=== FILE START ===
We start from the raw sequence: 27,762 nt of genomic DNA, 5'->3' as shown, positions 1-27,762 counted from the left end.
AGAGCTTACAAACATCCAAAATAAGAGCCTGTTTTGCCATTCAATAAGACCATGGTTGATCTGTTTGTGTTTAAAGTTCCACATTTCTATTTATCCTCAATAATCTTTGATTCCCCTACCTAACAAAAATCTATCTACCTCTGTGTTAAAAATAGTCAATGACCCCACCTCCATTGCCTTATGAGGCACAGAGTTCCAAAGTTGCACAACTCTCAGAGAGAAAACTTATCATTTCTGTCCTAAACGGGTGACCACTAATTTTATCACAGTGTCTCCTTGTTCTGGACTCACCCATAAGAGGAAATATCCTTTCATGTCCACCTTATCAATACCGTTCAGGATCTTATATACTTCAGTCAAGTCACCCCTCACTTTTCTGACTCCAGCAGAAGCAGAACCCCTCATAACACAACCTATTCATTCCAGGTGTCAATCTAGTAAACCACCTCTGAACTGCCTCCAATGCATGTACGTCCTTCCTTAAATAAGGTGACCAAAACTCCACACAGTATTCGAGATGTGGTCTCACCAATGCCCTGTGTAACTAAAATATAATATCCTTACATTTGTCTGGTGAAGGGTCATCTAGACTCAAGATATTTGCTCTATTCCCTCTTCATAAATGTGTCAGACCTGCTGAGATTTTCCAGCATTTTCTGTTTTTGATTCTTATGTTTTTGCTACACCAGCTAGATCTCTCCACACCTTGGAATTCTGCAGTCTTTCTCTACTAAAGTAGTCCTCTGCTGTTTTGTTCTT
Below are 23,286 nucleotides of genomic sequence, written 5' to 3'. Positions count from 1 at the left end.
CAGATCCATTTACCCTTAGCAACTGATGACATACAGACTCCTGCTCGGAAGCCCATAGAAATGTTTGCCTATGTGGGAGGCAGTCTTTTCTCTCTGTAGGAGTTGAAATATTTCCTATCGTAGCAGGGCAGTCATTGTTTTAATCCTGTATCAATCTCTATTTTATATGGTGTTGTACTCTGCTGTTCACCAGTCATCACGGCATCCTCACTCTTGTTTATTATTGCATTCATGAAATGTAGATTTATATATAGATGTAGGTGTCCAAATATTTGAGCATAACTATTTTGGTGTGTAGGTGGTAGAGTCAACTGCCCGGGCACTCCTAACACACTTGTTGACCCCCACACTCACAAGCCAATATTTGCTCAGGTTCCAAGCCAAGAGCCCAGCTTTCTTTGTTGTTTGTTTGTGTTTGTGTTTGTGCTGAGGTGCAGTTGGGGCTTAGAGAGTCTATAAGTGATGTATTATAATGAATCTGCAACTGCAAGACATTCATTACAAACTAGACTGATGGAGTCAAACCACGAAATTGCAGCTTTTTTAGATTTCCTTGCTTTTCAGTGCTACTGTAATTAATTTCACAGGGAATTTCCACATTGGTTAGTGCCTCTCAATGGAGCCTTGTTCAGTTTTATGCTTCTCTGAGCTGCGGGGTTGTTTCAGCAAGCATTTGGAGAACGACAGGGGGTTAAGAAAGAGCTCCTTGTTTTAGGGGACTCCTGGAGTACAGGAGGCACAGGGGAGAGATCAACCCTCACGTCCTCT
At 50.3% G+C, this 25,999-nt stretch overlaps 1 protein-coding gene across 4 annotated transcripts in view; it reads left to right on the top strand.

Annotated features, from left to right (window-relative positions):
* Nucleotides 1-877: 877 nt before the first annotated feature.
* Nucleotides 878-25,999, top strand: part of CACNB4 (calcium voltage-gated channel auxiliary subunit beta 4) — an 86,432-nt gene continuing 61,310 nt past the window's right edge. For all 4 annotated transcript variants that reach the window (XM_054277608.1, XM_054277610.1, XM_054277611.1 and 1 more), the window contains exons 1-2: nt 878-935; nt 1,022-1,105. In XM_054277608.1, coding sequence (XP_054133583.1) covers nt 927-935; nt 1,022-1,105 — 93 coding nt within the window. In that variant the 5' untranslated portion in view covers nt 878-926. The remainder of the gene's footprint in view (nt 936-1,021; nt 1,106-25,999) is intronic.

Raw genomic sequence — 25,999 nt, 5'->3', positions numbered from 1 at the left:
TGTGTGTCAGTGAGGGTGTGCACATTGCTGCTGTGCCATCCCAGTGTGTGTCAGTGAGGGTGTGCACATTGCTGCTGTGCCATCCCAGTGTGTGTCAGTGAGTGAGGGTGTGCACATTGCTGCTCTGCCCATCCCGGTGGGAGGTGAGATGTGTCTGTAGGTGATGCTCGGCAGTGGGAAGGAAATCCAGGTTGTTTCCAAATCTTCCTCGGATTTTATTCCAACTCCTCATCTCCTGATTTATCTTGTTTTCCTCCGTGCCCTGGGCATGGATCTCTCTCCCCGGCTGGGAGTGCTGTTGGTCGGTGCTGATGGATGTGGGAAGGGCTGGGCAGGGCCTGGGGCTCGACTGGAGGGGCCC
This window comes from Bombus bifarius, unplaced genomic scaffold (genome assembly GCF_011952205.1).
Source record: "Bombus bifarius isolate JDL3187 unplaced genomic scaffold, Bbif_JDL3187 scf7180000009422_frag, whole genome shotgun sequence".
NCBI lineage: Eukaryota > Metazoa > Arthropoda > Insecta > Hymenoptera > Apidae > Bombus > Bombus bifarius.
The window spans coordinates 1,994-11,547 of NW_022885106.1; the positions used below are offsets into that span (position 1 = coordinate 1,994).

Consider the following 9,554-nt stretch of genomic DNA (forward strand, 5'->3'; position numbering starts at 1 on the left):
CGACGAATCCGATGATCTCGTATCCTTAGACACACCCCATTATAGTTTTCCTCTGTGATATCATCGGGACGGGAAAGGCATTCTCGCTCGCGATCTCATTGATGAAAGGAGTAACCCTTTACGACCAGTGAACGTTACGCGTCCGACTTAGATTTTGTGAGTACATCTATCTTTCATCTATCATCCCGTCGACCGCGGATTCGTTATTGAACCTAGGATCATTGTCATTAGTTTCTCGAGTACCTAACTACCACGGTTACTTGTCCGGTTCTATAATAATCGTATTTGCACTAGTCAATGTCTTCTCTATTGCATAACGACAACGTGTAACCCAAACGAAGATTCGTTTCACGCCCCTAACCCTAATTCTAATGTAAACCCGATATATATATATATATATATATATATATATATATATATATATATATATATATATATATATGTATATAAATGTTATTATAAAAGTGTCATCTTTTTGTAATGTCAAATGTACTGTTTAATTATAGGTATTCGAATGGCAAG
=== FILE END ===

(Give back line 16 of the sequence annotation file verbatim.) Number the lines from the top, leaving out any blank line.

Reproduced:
CGACGAATCCGATGATCTCGTATCCTTAGACACACCCCATTATAGTTTTCCTCTGTGATATCATCGGGACGGGAAAGGCATTCTCGCTCGCGATCTCATTGATGAAAGGAGTAACCCTTTACGACCAGTGAACGTTACGCGTCCGACTTAGATTTTGTGAGTACATCTATCTTTCATCTATCATCCCGTCGACCGCGGATTCGTTATTGAACCTAGGATCATTGTCATTAGTTTCTCGAGTACCTAACTACCACGGTTACTTGTCCGGTTCTATAATAATCGTATTTGCACTAGTCAATGTCTTCTCTATTGCATAACGACAACGTGTAACCCAAACGAAGATTCGTTTCACGCCCCTAACCCTAATTCTAATGTAAACCCGATATATATATATATATATATATATATATATATATATATATATATATATATATATATATATGTATATAAATGTTATTATAAAAGTGTCATCTTTTTGTAATGTCAAATGTACTGTTTAATTATAGGTATTCGAATGGCAAG